If a nation does not know its history, if the country loses its history, then its citizens have nowhere to go.
Mirzhakyp Dulatuly

Kazakh Male Costume


The Kazakh people, formed at the end of the 15th - beginning of the 16th century, became the successor of the material and spiritual culture of the tribes that once lived in the vast expanses of Kazakhstan. In the process of inheritance and the further development of crafts and art, a certain artistic style is inherent in the people.

Parallels in the material culture of the peoples of Siberia, the Urals, Kazakhstan and Central Asia, related in origin and historical destiny, originate back in the second millennium BC, when the cultural uniformity of the tribes of the vast expanses on the territory of Eurasia is clearly manifested.

The peculiarities of the eastern focus of the steppe cultures of Scythian time are best determined by the conventional term "Saka cultural community". The core of this cultural region is primarily the tribes of Kazakhstan and the Altai, whose historical destinies intertwined before the VII-VI centuries. BC. and whose cultures were based on the same Andronov base. They had similar household features and a form of economy.

Typical monuments of the Saka era in Kazakhstan are the burial mounds. So in one of the burial places in Pazarik (Altai), the remains of fur coats, felt coats, sewn in two layers, suede dressing gowns were preserved. Some types of Kazakh outerwear, for example fur coats, felt coats, are similar in type to clothes from Pazarik barrows. The similarity can also be seen in felt stockings with a pattern on the top (in Kazakh kaipak) and in a pointed cap made of dense felt, which is common among Kazakhs to the present day. Long pointed caps of the ancient Sakas, most likely, became the prototype saukele - a high (up to 70 cm) headgear of the Kazakh bride.

Saka time monuments found on the territory of Kazakhstan belong to the so-called animal style, for the early period of which the realistic image of the animal is characteristic. In the future, ornamental motifs are becoming increasingly widespread. Comparison of ancient and modern materials allows us to say that many of them have been preserved in the art of Kazakhs and Kirghiz up to the present day. The ram, one of the main totems, personified the power and power of power. The pattern "koshkar miz" (in the lane with the kazan horn), meeting in various variations, remains one of the main motifs of the Kazakh ornament.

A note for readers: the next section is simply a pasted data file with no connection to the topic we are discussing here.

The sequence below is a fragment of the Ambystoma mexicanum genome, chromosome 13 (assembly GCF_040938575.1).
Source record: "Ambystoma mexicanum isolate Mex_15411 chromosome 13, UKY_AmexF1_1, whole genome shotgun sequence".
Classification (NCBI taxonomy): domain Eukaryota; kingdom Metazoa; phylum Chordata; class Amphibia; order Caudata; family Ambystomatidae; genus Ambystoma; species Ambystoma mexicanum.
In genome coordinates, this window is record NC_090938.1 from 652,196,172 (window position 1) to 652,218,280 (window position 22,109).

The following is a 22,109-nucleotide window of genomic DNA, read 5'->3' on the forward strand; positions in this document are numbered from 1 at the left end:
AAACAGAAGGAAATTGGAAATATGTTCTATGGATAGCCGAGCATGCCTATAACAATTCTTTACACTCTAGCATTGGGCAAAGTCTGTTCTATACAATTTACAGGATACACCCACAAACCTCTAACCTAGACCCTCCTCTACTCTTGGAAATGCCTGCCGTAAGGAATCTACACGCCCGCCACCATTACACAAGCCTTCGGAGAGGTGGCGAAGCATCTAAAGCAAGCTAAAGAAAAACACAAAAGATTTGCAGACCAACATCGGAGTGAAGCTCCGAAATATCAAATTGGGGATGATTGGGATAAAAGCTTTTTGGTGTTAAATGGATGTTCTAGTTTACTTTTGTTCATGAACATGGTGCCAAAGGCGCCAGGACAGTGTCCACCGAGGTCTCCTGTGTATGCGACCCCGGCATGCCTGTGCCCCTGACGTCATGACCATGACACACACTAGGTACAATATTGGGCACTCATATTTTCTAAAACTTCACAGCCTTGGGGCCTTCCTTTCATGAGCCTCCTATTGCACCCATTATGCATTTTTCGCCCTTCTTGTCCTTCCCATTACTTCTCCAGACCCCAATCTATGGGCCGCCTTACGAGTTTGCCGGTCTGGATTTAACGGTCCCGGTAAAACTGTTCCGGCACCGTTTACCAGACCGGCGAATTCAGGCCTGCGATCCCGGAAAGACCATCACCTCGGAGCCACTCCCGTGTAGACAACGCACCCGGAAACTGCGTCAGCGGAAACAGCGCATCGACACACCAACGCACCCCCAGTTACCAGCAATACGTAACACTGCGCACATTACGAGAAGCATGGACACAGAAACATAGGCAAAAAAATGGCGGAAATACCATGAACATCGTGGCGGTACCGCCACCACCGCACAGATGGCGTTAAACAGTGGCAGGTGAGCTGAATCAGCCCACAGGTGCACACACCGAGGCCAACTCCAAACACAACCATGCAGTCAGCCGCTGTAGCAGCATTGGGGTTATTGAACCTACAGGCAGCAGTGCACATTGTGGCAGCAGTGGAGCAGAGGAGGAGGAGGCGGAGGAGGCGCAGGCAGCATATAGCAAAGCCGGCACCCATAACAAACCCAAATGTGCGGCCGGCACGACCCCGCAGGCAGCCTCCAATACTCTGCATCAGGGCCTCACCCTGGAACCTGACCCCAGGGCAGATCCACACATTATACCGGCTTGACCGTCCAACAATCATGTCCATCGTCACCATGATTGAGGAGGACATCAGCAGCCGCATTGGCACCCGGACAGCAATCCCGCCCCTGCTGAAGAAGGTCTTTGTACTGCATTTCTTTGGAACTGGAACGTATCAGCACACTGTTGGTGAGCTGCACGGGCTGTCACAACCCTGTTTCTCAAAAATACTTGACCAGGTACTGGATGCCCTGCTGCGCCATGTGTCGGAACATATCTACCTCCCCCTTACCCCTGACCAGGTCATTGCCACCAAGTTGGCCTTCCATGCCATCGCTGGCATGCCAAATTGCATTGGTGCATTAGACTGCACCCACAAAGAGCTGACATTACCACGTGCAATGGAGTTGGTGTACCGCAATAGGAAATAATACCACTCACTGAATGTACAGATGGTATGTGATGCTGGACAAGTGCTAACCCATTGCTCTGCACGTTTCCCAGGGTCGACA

In the III-II century. BC. the polychrome style comes to replace the animal. Its characteristic feature is the encrustation of the metal plate with the inserts of colored stones, rows of filigree belts, cloisonne enamels, surrounded by patterns of grains in the form of triangles and rhombuses. This time coincides with the presence of Huns, Usuns and Kanglis (Turks) in these regions.

The female headdress zhulyk, folded from a square of white cotton fabric, most likely appeared in the time of the ancient Turks; this can be judged from the sculptural images of this era. And the type of a ruffle skirt, which is called "Belhashshi" by the Kazakhs, probably dates back to the time of the Huns.

Further development of art on the territory of Kazakhstan is vividly reflected in the artistic culture of the Kypchaks, Karluks and other tribes. The most widely used products are artfully made of felt and silver.

In this period, there appeared the manner of smelling clothes on the left side, and also, the bordering of the edges of clothing with various kinds of ornaments: stripes with lurex, embroidery and galloons, supposedly for protection from evil forces. With the same purpose, the female headdress of the kimeschka was adorned along the edges of the cutout with embroidery and patterned stitching.

To the ethnic culture of the Turks and Kipchaks is the custom to decorate children's and girls' hats, and in some cases hats of wandering singers with feathers of an owl, which was considered a sacred bird, and its feathers as a guard against evil eyes and diseases.

Later, the formation of the Kazakh costume was influenced by Russian, Tatar and Central Asian cultures. It's not difficult to notice the cut of a man's beshmet with an interception at the waist, and also a flared female dress Kulish kojlik and zhas kojlok - dresses with thick frills and a turndown collar.

The similarity of the elements of the Kazakh folk costume can be traced in all regions of the republic; there is no particular difference in the cut, the choice of material, the appointment of individual garments.